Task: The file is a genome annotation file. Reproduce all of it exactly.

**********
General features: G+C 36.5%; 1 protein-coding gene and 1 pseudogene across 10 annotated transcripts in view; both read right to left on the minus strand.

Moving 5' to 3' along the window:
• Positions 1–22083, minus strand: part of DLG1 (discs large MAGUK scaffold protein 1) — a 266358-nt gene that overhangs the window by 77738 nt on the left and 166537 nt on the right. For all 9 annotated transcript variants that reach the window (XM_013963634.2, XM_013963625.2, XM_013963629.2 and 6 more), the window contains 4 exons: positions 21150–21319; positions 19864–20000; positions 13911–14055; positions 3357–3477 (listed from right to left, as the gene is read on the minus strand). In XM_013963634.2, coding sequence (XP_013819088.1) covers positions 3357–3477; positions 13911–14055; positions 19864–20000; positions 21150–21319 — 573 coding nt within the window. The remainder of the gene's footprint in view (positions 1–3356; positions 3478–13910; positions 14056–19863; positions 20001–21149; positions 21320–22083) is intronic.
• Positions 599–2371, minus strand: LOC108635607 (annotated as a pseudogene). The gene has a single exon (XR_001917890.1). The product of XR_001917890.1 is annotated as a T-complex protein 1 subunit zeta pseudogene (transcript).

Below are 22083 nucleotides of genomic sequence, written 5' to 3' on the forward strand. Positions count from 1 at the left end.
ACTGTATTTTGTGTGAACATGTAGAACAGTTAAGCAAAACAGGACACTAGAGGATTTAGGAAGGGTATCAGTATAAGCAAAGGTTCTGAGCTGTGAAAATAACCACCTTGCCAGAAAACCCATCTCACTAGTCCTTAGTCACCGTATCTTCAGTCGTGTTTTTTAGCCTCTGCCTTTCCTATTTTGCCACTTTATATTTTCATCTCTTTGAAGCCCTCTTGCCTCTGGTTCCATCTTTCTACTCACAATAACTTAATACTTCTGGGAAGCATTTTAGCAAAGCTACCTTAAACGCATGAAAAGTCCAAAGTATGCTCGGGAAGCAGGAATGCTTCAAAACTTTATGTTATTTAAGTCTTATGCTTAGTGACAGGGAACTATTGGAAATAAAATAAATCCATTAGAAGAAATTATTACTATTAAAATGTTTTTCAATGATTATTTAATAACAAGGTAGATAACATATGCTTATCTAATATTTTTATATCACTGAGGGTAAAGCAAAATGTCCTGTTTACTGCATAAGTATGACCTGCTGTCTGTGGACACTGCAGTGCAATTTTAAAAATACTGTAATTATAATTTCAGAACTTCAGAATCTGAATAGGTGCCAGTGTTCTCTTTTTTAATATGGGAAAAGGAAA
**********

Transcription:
General features: G+C 36.5%; 1 protein-coding gene and 1 pseudogene across 10 annotated transcripts in view; both read right to left on the minus strand.

Moving 5' to 3' along the window:
• Positions 1–22083, minus strand: part of DLG1 (discs large MAGUK scaffold protein 1) — a 266358-nt gene that overhangs the window by 77738 nt on the left and 166537 nt on the right. For all 9 annotated transcript variants that reach the window (XM_013963634.2, XM_013963625.2, XM_013963629.2 and 6 more), the window contains 4 exons: positions 21150–21319; positions 19864–20000; positions 13911–14055; positions 3357–3477 (listed from right to left, as the gene is read on the minus strand). In XM_013963634.2, coding sequence (XP_013819088.1) covers positions 3357–3477; positions 13911–14055; positions 19864–20000; positions 21150–21319 — 573 coding nt within the window. The remainder of the gene's footprint in view (positions 1–3356; positions 3478–13910; positions 14056–19863; positions 20001–21149; positions 21320–22083) is intronic.
• Positions 599–2371, minus strand: LOC108635607 (annotated as a pseudogene). The gene has a single exon (XR_001917890.1). The product of XR_001917890.1 is annotated as a T-complex protein 1 subunit zeta pseudogene (transcript).

Below are 22083 nucleotides of genomic sequence, written 5' to 3' on the forward strand. Positions count from 1 at the left end.
ACTGTATTTTGTGTGAACATGTAGAACAGTTAAGCAAAACAGGACACTAGAGGATTTAGGAAGGGTATCAGTATAAGCAAAGGTTCTGAGCTGTGAAAATAACCACCTTGCCAGAAAACCCATCTCACTAGTCCTTAGTCACCGTATCTTCAGTCGTGTTTTTTAGCCTCTGCCTTTCCTATTTTGCCACTTTATATTTTCATCTCTTTGAAGCCCTCTTGCCTCTGGTTCCATCTTTCTACTCACAATAACTTAATACTTCTGGGAAGCATTTTAGCAAAGCTACCTTAAACGCATGAAAAGTCCAAAGTATGCTCGGGAAGCAGGAATGCTTCAAAACTTTATGTTATTTAAGTCTTATGCTTAGTGACAGGGAACTATTGGAAATAAAATAAATCCATTAGAAGAAATTATTACTATTAAAATGTTTTTCAATGATTATTTAATAACAAGGTAGATAACATATGCTTATCTAATATTTTTATATCACTGAGGGTAAAGCAAAATGTCCTGTTTACTGCATAAGTATGACCTGCTGTCTGTGGACACTGCAGTGCAATTTTAAAAATACTGTAATTATAATTTCAGAACTTCAGAATCTGAATAGGTGCCAGTGTTCTCTTTTTTAATATGGGAAAAGGAAA